Birds and a Really Cool Caterpillar at the Blue Ridge Center
Joe Coleman led our bird walk at the Blue Ridge Center on Saturday and sent over this report with the highlights:
Eleven birders found 45 species on the regular monthly (every 4th Sat.) bird walk at the Blue Ridge Center in northwestern Loudoun County yesterday morning. While it was pretty damp and foggy when we started due to the high humidity & the 2″ of rain that had fallen in the previous 36 hours, the rain held off though the sun never came out.
The species we found included a Cerulean Warbler which was associating with one of several flocks of very active Cedar Waxwings that were busy eating fruit and fly catching, a few Eastern Meadowlarks around the farm, and several young Common Yellowthroats. We started off in the scrubby fields around the Visitor Center, took the Farmstead Loop to the Piney Run Spur, crossed Piney Run on the Little Turtle Trail bridge, and then forded Piney Run where the Old Bridge Trail crosses it for a total of about 2.5 miles.
It was a pleasant walk where our biggest problem was that many of the birds stayed high in the canopy and those of us with eye glasses kept having them fog up. Because of the heavy cloud cover there weren’t nearly as many butterflies as the week before. However, we did find a fascinating caterpillar with long white hairs right after we crossed the Old Bridge Trail ford. It turns out it was an early instar of a Black-waved Flannel. The Princeton Field Guide to “Caterpillars of Eastern North America” writes “although they appear soft and harmless, flannel moth larvae are among our most well-defended insects. Beneath the soft outer hairs are warts fortified with hollow, poison-filled stinging spines” – glad we were careful while looking at this fascinating insect.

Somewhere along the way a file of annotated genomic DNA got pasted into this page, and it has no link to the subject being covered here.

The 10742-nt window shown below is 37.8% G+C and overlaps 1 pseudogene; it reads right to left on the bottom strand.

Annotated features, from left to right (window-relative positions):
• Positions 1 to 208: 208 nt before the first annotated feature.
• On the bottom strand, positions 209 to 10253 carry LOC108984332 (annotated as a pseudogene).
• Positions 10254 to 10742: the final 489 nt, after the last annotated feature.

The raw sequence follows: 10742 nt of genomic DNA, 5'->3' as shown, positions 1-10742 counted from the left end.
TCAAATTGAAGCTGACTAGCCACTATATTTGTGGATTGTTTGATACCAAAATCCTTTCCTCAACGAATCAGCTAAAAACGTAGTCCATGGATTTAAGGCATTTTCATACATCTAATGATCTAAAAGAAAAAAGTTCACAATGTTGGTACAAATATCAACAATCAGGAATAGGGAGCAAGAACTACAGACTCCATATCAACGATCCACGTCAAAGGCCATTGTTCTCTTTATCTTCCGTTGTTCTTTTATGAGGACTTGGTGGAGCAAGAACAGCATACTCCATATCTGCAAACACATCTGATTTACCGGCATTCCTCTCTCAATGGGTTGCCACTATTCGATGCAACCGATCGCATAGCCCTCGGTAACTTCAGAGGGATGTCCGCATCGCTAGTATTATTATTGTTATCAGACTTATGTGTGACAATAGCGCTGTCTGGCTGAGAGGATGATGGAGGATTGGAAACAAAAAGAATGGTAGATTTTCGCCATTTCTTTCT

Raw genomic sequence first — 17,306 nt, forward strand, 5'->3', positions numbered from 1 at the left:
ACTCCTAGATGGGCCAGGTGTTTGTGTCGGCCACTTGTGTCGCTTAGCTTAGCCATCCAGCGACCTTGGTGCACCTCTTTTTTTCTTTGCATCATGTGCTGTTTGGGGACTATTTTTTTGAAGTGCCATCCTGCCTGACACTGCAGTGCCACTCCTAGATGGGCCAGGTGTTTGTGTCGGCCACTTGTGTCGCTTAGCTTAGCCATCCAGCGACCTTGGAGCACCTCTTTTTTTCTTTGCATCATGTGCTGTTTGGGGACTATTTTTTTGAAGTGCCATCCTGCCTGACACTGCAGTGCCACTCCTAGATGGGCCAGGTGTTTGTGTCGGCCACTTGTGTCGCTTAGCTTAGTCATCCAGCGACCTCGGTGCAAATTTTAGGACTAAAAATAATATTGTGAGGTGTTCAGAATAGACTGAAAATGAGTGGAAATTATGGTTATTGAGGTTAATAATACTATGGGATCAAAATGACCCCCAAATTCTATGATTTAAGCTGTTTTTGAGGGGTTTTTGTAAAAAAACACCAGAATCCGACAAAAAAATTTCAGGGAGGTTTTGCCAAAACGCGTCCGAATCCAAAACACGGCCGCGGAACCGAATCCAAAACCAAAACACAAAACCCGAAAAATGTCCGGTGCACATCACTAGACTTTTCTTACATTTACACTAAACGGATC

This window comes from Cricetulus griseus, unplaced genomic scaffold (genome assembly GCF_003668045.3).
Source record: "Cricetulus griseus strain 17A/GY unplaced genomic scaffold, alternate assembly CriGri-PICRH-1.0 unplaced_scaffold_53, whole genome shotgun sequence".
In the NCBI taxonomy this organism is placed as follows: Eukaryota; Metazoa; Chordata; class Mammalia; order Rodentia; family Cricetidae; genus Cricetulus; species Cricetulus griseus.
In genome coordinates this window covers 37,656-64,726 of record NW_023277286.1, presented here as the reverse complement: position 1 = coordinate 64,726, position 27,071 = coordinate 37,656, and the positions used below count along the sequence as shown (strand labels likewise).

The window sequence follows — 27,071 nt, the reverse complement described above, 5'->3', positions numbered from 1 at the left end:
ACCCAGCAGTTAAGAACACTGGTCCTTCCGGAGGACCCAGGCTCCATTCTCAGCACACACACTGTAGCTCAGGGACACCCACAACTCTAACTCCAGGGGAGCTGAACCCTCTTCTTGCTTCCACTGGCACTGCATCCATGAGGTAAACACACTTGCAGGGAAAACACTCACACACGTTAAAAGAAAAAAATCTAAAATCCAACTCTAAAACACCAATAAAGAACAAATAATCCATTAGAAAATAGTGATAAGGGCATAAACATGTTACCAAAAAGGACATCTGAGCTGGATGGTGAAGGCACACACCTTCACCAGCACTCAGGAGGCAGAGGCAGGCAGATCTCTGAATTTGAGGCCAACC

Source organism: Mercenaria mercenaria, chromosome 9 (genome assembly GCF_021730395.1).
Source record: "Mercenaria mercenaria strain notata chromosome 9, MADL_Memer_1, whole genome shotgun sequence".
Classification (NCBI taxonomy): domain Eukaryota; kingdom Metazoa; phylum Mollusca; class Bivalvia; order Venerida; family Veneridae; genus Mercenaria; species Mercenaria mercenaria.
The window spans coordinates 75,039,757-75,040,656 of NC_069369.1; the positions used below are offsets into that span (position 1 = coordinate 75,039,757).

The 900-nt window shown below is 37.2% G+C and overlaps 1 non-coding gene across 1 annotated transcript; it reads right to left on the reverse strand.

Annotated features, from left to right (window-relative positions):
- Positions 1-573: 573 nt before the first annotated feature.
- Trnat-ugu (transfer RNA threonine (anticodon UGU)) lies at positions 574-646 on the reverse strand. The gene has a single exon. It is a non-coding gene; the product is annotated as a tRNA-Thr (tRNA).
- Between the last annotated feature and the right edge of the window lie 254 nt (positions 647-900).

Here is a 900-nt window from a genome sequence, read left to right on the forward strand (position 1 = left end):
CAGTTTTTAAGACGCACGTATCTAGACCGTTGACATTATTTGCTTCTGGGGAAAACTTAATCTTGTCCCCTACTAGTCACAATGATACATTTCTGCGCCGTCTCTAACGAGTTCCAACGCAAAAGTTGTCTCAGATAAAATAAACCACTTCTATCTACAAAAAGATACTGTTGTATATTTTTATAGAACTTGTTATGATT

Information on the Blue Ridge Center for Environmental Stewardship can be found at http://www.blueridgecenter.org. Information on the Loudoun Wildlife Conservancy and its many free public nature program can be found at www.loudounwildlife.org.
Here’s the full list of birds seen:
Green Heron, Black Vulture, Turkey Vulture, Cooper’s Hawk, Red-shouldered Hawk, Mourning Dove, Yellow-billed Cuckoo, Chimney Swift, Ruby-throated Hummingbird, Red-bellied Woodpecker, Downy Woodpecker, Northern Flicker, Pileated Woodpecker, Eastern Wood-Pewee, Acadian Flycatcher, Eastern Phoebe, Red-eyed Vireo, Blue Jay, American Crow, Barn Swallow, Carolina Chickadee, Tufted Titmouse, White-breasted Nuthatch, Carolina Wren, House Wren, Blue-gray Gnatcatcher, Eastern Bluebird, American Robin, Gray Catbird, Northern Mockingbird, Brown Thrasher, European Starling, Cedar Waxwing, Cerulean Warbler, Common Yellowthroat, Eastern Towhee, Chipping Sparrow, Field Sparrow, Song Sparrow, Northern Cardinalm Indigo Bunting, Eastern Meadowlark, House Finch, American Goldfinch, House Sparrow